Wednesday, June 4, 2008
Court: State May Not Suspend Driver’s License Over Drunken Boating
By SHERRI M. OKAMOTO, Staff Writer
The Department of Motor Vehicles may not automatically suspend the driver’s licenses of individuals convicted of boating while intoxicated, this district’s Court of Appeal held yesterday.
Div. Two upheld Los Angeles Superior Court Judge Victoria G. Chaney’s decision enjoining the state from suspending and revoking licenses to operate a motor vehicle based upon an individual’s “boating under the influence” conviction.
Ronnie Cinquegrani and Bryan Royea both have numerous alcohol related driving convictions and a history of having their drivers’ licenses suspended. Both were convicted of operating a vessel while under the influence of alcohol, in violation of Harbors and Navigation Code Sec. 655, and had their driver’s licenses suspended by the DMV.
Cinquegrani and Royea brought a class action challenging the DMV’s practice. Chaney found that Cinquegrani and Royea were likely to prevail on the merits of their claim because the DMV lacked statutory authority to suspend a driver’s license to punish a BUI conviction and granted relief.
Vehicle Code Sec. 13352(a) mandates that the DMV immediately suspend or revoke an individual’s driver’s license upon receiving a court record showing that an individual had been convicted of driving a vehicle under the influence of alcohol or drugs in violation of Sec. 23152.
Sec. 23620 provides that a violation of Harbors and Navigation Code Sec. 655 is a “separate violation” of Sec. 23152.
Writing for the appellate court, Presiding Justice Roger W. Boren reasoned that Sec. 23620 only applies to the sentencing of defendants for driving under the influence because boating offenses have their own punishment scheme set forth in the Harbors and Navigation Code, which does not list suspension of driving privileges as a permissible punishment.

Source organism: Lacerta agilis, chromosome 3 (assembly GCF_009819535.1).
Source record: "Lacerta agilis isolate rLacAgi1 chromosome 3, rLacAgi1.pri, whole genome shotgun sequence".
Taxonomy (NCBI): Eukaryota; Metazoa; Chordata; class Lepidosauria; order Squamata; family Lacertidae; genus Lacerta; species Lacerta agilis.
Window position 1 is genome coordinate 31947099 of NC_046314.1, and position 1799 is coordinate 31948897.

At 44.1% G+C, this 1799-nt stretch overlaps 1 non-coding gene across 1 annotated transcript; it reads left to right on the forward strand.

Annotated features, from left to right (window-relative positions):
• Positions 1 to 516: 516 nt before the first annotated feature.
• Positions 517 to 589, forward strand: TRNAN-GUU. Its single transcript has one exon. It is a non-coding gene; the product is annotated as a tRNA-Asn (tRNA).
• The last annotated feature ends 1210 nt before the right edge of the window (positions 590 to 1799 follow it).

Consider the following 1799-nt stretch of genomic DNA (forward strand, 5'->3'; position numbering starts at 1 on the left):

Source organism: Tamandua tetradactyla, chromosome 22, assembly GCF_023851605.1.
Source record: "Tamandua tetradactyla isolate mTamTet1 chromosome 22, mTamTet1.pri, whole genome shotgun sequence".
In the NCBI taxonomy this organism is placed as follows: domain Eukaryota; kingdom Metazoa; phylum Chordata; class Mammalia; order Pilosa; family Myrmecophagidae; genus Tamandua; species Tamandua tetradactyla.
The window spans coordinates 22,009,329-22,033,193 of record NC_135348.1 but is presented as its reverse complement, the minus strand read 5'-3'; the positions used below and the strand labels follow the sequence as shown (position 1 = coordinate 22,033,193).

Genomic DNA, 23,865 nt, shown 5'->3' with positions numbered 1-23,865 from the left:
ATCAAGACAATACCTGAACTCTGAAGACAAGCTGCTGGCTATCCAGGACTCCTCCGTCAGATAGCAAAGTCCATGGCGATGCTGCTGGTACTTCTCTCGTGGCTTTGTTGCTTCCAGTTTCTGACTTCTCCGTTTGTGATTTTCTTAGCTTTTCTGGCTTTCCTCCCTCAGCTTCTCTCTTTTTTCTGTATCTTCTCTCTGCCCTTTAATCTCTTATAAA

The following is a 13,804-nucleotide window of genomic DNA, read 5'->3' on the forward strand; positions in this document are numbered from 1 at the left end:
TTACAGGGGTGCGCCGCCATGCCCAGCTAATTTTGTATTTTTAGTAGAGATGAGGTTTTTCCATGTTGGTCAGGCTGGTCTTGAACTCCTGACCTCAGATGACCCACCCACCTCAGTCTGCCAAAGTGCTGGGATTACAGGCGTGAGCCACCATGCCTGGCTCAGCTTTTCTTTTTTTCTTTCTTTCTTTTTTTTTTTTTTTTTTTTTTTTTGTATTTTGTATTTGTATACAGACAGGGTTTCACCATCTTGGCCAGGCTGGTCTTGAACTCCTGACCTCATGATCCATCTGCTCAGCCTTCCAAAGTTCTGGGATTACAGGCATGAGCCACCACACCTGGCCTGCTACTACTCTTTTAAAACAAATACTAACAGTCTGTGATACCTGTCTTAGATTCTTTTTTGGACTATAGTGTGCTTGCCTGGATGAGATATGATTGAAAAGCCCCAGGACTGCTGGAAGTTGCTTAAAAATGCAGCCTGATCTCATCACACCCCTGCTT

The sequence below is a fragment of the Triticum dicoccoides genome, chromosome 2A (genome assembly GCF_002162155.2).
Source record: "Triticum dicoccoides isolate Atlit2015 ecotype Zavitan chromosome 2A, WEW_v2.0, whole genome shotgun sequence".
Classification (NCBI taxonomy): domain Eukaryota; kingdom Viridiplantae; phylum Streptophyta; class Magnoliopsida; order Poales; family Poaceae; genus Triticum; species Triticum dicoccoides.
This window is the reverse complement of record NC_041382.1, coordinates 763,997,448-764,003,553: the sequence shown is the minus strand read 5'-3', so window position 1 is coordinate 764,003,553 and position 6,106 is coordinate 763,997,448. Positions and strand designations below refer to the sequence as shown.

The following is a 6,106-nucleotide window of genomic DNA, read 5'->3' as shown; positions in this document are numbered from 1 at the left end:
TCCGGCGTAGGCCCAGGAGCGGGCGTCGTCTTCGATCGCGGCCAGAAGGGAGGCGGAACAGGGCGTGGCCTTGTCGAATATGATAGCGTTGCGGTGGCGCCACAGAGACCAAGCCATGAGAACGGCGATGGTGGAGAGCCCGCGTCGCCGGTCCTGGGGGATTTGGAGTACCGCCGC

Noting that the Legislature has employed the term “separate violation” in all of the statutes increasing the penalties for repeat DUI offenders, Boren concluded the Legislature included the reference to Harbors and Navigation Code Sec. 655 in the Vehicle Code for purposes of enhancing a DUI conviction, not as a separate punishment for a BUI.
Accordingly, Boren ruled, the DMV could not summarily suspend or revoke an individual’s driver’s license based upon a drunken boating offense.
“If the Legislature had intended a conviction of [Harbors and Navigation Code Sec.] 655 be equivalent to a conviction of section 23152, it would have said so in precisely those terms,” he wrote.
Justices Judith M. Ashmann-Gerst and Victoria M. Chavez joined Boren in his opinion.
Attorneys on appeal were Joshua C. Needle and Thomas E. Beck of Schonbrun, Desimone, Seplow, Harris & Hoffman for the plaintiffs and Deputy Attorneys General Elizabeth Hong and Jennie M. Kelly for the DMV.
The case is Cinquegrani v. Department of Motor Vehicles, B199859.
Copyright 2008, Metropolitan News Company